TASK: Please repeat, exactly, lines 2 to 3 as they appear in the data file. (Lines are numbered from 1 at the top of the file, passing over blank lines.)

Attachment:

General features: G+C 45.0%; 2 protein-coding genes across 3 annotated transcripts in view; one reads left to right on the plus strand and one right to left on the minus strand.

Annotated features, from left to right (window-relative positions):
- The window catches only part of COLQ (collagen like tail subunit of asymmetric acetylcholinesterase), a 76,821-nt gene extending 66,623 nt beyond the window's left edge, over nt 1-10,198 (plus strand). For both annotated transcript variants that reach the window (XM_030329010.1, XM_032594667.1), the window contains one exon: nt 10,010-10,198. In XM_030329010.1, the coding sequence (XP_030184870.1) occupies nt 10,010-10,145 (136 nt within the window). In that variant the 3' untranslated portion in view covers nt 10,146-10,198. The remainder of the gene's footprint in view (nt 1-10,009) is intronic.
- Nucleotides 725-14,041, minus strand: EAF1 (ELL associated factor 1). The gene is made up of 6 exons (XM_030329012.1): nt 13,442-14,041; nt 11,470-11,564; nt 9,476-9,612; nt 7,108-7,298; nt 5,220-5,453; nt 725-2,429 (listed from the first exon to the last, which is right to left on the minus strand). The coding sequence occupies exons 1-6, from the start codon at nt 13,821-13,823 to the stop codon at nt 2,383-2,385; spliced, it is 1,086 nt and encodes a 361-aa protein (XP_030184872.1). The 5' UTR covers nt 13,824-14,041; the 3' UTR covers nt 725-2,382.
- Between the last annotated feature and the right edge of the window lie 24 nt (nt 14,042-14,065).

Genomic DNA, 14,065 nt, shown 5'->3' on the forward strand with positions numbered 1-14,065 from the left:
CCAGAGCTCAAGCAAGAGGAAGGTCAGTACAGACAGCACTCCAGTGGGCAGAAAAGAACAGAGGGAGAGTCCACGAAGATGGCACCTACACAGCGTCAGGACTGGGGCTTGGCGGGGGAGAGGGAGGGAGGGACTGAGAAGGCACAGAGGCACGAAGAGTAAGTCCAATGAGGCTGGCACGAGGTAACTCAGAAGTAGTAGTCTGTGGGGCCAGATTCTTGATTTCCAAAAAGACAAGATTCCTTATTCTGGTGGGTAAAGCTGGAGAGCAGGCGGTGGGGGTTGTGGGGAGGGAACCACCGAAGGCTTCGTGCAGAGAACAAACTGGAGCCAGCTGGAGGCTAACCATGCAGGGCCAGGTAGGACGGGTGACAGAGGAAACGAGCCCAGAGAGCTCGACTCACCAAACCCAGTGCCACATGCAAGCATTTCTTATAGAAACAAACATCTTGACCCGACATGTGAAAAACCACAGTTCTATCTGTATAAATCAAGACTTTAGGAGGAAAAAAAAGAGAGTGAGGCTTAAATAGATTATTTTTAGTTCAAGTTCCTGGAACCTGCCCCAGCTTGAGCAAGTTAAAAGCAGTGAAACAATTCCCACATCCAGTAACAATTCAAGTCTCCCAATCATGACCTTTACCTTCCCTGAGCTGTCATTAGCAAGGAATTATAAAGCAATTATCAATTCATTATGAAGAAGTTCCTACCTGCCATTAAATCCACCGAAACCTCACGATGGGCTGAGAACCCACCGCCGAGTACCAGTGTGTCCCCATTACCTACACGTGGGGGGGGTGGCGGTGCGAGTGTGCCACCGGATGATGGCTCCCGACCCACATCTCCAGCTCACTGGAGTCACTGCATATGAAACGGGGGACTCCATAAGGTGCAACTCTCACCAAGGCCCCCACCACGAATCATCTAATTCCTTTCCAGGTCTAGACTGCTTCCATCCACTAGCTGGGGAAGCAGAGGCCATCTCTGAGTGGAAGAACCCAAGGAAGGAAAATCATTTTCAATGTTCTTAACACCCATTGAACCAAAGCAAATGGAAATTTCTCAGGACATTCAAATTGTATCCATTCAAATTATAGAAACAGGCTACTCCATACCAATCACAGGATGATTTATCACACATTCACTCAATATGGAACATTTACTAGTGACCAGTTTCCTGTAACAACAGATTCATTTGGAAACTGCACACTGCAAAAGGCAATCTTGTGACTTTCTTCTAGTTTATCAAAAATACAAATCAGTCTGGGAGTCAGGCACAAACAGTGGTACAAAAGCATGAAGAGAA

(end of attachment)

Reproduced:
Annotated features, from left to right (window-relative positions):
- The window catches only part of COLQ (collagen like tail subunit of asymmetric acetylcholinesterase), a 76,821-nt gene extending 66,623 nt beyond the window's left edge, over nt 1-10,198 (plus strand). For both annotated transcript variants that reach the window (XM_030329010.1, XM_032594667.1), the window contains one exon: nt 10,010-10,198. In XM_030329010.1, the coding sequence (XP_030184870.1) occupies nt 10,010-10,145 (136 nt within the window). In that variant the 3' untranslated portion in view covers nt 10,146-10,198. The remainder of the gene's footprint in view (nt 1-10,009) is intronic.